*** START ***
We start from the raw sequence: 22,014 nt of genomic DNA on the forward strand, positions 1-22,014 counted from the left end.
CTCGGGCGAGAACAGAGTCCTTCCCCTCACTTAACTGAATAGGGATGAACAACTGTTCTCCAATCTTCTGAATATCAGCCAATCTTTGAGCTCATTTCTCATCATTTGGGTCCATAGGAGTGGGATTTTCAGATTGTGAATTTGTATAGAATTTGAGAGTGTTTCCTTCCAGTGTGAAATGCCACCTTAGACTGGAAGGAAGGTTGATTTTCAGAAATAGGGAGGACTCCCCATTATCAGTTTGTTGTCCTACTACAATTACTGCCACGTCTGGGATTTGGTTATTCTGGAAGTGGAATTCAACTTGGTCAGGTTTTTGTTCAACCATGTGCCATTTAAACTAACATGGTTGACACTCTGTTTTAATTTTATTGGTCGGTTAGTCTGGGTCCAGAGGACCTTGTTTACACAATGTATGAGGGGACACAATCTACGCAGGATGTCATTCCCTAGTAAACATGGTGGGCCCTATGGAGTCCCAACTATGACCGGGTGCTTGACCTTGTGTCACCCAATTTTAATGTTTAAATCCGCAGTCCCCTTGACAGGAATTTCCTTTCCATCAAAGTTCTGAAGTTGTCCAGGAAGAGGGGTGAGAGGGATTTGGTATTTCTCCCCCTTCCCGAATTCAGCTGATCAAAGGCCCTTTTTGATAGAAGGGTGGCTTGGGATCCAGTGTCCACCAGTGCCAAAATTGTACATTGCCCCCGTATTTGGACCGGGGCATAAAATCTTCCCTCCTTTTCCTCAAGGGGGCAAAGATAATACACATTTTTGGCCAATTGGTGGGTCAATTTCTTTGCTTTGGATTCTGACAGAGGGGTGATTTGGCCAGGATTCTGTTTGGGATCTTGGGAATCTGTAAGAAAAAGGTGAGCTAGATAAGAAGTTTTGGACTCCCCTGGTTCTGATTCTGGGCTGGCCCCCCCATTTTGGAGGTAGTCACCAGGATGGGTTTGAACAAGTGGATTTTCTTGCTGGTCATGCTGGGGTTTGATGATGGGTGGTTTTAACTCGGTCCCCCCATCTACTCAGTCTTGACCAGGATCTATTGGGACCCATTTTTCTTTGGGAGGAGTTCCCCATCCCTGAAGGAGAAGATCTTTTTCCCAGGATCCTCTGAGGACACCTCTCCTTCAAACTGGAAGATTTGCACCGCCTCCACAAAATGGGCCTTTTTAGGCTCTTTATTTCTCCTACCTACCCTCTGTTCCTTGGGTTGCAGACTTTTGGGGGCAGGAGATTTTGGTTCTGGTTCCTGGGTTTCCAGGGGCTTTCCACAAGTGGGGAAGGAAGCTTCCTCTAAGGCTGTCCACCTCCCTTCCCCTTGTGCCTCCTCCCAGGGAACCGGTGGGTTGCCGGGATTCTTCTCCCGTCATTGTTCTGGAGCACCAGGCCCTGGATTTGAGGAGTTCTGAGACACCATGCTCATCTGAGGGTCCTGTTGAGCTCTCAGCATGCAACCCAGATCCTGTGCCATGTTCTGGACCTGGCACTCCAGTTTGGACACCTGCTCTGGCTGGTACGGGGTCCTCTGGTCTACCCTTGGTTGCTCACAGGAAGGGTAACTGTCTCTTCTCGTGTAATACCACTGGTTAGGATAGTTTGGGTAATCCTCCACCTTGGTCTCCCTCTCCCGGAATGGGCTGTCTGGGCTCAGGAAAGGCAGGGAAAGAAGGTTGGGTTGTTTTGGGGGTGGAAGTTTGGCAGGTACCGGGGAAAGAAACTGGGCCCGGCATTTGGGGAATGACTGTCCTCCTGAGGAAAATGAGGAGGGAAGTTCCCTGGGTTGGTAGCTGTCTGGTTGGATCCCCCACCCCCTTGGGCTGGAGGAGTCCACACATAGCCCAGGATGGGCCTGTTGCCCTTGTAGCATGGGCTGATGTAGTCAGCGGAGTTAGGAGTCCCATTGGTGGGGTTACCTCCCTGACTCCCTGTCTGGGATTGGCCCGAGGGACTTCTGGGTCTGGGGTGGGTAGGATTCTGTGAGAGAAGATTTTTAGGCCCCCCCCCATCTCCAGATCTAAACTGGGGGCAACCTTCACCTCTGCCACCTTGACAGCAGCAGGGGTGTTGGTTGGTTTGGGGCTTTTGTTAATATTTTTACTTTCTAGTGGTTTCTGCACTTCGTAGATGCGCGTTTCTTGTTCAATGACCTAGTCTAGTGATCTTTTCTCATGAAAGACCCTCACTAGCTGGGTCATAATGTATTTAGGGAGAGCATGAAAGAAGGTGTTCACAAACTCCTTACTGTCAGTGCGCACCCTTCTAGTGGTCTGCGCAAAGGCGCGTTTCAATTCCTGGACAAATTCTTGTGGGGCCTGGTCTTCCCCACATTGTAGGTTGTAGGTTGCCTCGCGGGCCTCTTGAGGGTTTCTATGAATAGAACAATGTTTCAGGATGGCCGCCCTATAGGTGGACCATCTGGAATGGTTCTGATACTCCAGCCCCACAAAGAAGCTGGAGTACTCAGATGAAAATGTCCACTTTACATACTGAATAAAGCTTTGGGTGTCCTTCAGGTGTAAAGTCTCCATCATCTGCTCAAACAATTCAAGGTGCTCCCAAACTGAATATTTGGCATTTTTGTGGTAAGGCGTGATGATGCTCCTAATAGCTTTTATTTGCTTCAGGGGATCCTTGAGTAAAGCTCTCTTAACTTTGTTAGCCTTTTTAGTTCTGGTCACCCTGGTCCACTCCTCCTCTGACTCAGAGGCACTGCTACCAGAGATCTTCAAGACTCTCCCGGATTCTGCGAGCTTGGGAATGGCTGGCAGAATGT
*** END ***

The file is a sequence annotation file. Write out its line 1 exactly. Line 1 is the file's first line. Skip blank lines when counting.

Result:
We start from the raw sequence: 22,014 nt of genomic DNA on the forward strand, positions 1-22,014 counted from the left end.